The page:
The Intel® Advanced Network Services (Intel® ANS) provides teaming and VLAN functionality to Intel® Ethernet network products running under various Microsoft Windows* operating systems. The same role is done by channel bonding in Linux*. Unlike Linux, there is no common teaming architecture provided by the O/S. That might change for the next Windows edition; we will have to wait and see. Until then it’s an each vendor have at it free-for-all. But Intel ANS does provide some wiggle room for our partners that have Intel add-in cards and 3rd party LAN on Motherboard (LOM) implementations. We call it Multi-Vendor Teaming (MVT) mode of ANS.
While MVT might sound like a great thing, you need to know upfront that MVT is not as good as an all Intel team. This is a natural outcome of the unique way each vendor implements and defines their products. Because of this unevenness in the implementations, we have to enforce lowest common denominator (LCD) rules for the MVT. Jumbo frames are out, as is anything else that isn’t a Microsoft standard with a standard OID. Why are jumbo’s out? Does the size listed as supported include the CRC or not? The difference means the packet will be rejected by the infrastructure for being bigger than the MTU. Things like RSS and checksum offloads are typical things that end up being turned off for LCD reasons.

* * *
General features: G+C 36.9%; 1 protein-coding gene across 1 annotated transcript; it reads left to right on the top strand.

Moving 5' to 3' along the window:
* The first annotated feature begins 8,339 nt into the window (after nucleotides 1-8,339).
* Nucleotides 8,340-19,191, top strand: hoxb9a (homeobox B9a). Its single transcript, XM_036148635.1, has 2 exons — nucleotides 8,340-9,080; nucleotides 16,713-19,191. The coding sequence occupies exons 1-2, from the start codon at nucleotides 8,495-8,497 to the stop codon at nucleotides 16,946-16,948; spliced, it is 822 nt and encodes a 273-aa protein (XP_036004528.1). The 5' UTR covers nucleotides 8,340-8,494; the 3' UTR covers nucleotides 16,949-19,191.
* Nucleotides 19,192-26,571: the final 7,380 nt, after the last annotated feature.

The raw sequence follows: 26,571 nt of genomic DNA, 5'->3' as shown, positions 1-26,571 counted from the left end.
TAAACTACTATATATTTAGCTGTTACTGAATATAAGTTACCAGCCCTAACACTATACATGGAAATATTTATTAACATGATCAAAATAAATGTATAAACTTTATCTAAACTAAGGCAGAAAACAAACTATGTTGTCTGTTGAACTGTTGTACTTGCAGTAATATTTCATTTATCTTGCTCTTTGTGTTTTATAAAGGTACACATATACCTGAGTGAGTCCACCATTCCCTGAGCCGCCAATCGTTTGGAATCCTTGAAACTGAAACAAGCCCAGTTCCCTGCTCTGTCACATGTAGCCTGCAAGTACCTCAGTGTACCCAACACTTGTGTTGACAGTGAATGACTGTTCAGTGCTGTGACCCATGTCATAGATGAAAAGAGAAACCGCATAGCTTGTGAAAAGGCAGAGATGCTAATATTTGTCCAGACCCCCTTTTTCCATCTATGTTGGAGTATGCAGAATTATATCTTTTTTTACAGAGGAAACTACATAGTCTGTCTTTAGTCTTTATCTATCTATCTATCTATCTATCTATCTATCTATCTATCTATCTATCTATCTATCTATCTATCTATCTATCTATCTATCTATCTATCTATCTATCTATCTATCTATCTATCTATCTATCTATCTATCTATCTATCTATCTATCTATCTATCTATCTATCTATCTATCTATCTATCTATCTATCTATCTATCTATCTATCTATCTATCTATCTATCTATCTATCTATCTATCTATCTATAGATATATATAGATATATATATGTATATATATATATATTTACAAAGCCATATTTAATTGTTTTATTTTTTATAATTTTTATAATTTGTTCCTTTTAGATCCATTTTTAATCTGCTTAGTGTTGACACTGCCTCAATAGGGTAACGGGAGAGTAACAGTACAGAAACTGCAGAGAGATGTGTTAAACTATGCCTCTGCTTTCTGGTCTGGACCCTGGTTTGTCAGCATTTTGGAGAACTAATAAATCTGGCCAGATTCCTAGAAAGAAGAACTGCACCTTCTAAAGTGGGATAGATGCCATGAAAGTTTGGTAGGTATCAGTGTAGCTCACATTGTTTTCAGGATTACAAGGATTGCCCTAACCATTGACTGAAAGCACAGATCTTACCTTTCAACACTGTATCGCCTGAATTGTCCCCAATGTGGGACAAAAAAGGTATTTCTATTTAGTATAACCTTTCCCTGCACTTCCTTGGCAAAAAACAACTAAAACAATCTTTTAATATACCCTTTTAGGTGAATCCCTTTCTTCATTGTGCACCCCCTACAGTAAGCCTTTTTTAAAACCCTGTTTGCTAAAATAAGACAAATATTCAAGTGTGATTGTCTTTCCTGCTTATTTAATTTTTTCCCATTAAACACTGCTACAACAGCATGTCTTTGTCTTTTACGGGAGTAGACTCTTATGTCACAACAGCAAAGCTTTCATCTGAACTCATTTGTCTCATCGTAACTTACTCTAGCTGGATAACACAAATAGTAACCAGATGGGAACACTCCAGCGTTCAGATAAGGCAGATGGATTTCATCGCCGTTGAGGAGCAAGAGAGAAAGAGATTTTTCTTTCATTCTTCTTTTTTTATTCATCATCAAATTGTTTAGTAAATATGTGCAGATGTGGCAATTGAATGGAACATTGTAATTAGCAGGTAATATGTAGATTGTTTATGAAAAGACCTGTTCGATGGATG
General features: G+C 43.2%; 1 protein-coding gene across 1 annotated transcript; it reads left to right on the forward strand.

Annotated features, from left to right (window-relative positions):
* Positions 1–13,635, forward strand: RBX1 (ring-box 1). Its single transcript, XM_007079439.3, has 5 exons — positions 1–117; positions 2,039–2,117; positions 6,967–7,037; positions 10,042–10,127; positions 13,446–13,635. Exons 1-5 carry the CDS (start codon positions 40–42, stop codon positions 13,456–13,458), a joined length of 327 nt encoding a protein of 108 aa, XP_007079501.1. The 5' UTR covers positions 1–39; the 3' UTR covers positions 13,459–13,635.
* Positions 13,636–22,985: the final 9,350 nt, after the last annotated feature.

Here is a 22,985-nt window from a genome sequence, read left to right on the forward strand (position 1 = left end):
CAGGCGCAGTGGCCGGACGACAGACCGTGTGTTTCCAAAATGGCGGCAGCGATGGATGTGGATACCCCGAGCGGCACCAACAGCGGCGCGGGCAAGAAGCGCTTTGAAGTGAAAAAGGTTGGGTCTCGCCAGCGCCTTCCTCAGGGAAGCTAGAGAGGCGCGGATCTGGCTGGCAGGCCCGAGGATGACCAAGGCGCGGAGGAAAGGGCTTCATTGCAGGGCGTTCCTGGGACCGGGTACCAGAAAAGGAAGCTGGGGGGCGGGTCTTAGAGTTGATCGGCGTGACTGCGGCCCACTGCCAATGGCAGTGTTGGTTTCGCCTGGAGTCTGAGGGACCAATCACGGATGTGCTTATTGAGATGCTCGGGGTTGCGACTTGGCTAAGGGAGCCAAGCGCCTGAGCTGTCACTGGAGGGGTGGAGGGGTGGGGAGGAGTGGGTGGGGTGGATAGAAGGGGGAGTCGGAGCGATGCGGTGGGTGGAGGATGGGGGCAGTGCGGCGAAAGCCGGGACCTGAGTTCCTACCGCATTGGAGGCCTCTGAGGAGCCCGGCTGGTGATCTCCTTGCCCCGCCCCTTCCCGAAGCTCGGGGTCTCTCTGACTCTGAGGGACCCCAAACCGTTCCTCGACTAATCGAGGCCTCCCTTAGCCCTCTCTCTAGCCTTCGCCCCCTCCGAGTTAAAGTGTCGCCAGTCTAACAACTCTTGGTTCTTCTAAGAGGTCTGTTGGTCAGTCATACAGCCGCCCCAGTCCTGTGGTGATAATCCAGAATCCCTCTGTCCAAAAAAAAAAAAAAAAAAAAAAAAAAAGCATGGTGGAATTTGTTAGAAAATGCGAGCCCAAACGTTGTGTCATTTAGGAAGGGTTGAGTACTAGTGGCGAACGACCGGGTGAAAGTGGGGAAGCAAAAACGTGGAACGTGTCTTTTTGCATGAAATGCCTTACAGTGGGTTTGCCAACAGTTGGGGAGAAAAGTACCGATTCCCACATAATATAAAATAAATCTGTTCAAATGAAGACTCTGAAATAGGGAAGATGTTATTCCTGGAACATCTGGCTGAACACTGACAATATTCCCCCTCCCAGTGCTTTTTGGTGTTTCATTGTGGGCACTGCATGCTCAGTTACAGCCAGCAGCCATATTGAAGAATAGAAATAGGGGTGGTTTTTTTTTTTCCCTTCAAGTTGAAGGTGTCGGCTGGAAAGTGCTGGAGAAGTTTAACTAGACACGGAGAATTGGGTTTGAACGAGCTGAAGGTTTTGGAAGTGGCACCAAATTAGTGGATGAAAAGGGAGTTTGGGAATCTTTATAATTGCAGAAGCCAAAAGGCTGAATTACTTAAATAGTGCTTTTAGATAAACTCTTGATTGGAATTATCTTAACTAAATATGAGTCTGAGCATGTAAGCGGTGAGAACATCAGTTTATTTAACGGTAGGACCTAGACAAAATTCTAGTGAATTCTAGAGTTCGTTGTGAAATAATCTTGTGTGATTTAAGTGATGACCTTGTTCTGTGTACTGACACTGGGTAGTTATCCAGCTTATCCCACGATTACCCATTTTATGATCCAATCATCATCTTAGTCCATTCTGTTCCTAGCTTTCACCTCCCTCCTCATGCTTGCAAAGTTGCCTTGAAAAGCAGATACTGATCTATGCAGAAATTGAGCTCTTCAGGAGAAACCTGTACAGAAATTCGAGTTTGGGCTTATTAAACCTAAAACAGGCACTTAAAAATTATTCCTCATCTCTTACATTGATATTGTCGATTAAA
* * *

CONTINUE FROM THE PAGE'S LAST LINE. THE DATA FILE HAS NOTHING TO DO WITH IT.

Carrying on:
We do less testing with MVT than with our own native teams mostly because we are unable to address defects in the third party products. One day maybe it will move up into the O/S provided realm, like in Linux, but until then, you should know if you add Intel adapters to your non-Intel LOM you can still make a team using Intel ANS.
Let me know if you have any MVT questions and thanks for using Intel® Ethernet!